“Bases That Leave: Consequences of US Base Closures and Realignments in South Korea” (DOI: 10.1080/00472336.2017.1397728) is a new article at JCA’s site with our publisher.
Author Claudia J. Kim is a PhD student with the Department of Political Science at Boston University in the United States.
With the current tensions on the Korean peninsula, this article is a timely reminder of the social, environmental and economic costs associated with US bases there.
The abstract for the paper states:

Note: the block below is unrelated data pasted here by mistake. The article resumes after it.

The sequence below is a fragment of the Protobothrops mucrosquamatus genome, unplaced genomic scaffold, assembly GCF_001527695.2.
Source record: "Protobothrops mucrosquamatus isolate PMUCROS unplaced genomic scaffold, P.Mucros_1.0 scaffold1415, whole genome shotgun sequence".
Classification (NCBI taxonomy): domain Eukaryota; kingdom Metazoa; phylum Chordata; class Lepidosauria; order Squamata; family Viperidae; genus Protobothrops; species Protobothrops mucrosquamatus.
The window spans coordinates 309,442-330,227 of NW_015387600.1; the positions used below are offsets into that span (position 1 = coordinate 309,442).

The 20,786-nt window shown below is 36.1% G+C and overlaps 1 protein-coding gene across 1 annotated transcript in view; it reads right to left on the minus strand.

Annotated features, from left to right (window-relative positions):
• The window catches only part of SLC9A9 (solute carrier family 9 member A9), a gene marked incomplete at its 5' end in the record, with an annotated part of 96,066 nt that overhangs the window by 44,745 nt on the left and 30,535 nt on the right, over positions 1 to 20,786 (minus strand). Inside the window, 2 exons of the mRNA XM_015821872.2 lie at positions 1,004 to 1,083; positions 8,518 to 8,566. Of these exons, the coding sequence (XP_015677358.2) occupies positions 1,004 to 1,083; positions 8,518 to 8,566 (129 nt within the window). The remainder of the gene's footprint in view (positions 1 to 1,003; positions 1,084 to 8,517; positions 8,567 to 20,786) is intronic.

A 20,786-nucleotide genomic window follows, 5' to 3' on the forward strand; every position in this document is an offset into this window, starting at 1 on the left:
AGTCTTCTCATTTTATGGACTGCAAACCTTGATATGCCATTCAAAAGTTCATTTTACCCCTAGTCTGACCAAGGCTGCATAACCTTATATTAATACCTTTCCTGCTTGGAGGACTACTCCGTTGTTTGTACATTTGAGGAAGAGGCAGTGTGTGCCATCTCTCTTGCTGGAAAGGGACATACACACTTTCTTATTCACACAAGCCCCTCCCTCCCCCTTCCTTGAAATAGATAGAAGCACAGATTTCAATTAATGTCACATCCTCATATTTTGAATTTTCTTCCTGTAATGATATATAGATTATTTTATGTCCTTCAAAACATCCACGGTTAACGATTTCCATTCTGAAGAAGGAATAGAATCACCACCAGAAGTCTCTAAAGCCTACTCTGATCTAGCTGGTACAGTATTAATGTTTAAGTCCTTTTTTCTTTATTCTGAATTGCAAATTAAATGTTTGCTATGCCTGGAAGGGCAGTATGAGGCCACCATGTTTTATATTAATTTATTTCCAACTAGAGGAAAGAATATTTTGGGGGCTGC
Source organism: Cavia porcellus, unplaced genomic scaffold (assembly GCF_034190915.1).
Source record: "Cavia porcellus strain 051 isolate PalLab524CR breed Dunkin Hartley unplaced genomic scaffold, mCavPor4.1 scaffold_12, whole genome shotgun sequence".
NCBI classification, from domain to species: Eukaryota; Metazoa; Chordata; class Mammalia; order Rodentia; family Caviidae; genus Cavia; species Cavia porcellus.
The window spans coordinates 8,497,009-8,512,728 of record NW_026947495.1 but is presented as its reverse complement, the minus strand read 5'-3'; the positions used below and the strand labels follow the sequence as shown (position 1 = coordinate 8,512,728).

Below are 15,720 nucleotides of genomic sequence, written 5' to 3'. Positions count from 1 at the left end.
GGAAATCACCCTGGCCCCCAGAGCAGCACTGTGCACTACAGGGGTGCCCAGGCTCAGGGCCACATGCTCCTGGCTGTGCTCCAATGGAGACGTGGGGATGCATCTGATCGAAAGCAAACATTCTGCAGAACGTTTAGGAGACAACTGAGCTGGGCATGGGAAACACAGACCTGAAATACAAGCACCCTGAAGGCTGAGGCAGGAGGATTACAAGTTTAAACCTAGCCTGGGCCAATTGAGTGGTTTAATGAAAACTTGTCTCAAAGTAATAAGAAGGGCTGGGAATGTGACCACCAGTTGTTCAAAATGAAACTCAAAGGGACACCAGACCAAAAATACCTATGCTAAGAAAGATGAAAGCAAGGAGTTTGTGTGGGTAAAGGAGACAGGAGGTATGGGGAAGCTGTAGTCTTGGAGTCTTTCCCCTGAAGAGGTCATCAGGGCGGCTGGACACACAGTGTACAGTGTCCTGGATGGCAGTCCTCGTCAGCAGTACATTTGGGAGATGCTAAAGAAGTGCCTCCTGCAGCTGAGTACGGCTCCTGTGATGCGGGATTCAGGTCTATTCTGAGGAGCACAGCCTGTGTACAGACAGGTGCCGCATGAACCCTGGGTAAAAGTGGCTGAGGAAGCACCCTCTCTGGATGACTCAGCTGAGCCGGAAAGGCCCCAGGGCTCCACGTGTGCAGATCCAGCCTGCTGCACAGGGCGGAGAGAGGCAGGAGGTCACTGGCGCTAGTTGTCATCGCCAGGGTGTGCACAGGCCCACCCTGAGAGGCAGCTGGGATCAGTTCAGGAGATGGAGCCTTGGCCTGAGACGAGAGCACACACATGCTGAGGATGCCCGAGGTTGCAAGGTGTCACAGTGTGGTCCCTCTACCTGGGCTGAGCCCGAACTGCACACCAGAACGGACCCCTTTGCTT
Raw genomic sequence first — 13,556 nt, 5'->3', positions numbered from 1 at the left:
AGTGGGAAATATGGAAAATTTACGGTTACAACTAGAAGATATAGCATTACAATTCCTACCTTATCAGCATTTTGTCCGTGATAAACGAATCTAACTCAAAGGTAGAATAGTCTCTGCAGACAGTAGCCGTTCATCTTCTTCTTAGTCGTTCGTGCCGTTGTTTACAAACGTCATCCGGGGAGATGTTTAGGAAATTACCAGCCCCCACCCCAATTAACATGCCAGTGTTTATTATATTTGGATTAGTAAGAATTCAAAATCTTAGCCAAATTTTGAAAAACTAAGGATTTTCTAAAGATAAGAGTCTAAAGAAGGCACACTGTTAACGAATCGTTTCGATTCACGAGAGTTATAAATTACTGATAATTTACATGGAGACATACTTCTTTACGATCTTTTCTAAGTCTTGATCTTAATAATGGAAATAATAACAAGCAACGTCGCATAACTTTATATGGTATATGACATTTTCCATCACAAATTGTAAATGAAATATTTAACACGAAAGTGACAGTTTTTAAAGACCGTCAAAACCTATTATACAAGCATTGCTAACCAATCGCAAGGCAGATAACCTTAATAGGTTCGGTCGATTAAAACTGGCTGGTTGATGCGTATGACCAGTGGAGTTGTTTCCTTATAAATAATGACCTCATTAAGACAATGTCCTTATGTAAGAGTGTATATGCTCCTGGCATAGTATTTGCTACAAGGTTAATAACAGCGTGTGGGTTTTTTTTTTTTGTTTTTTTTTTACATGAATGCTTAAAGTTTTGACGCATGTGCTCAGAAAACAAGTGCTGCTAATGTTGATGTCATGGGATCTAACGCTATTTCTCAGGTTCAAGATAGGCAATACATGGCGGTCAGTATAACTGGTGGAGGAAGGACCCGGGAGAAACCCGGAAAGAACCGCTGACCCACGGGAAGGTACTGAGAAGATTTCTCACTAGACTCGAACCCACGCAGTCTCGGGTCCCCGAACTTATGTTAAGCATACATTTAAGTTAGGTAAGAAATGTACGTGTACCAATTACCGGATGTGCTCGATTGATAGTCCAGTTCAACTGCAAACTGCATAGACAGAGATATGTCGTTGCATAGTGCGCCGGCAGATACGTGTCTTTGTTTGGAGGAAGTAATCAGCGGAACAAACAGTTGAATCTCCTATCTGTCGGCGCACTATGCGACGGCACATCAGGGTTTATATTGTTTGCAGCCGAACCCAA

Contrary to ample attention on American military base closures at home, the consequences of base closures abroad remain under-examined even as the American military continues to adjust its global force posture. South Korea, the third biggest host of US military bases overseas, is an under-investigated case despite offering useful insights applicable to other US base hosts. This article examines short-term local-level consequences of US base departures in South Korea, with a focus on environmental and redevelopment challenges that shape the political and economic fate of former base sites. Detailed analyses and interviews on the oft-overlooked fate of multiple post-military sites draw a rather unsettling picture: Most sites remain empty, temporarily deserted and heavily contaminated spaces plagued by redevelopment difficulties. When overseas American bases are closed, they leave problems behind and those problems persist long after base sites return to host communities.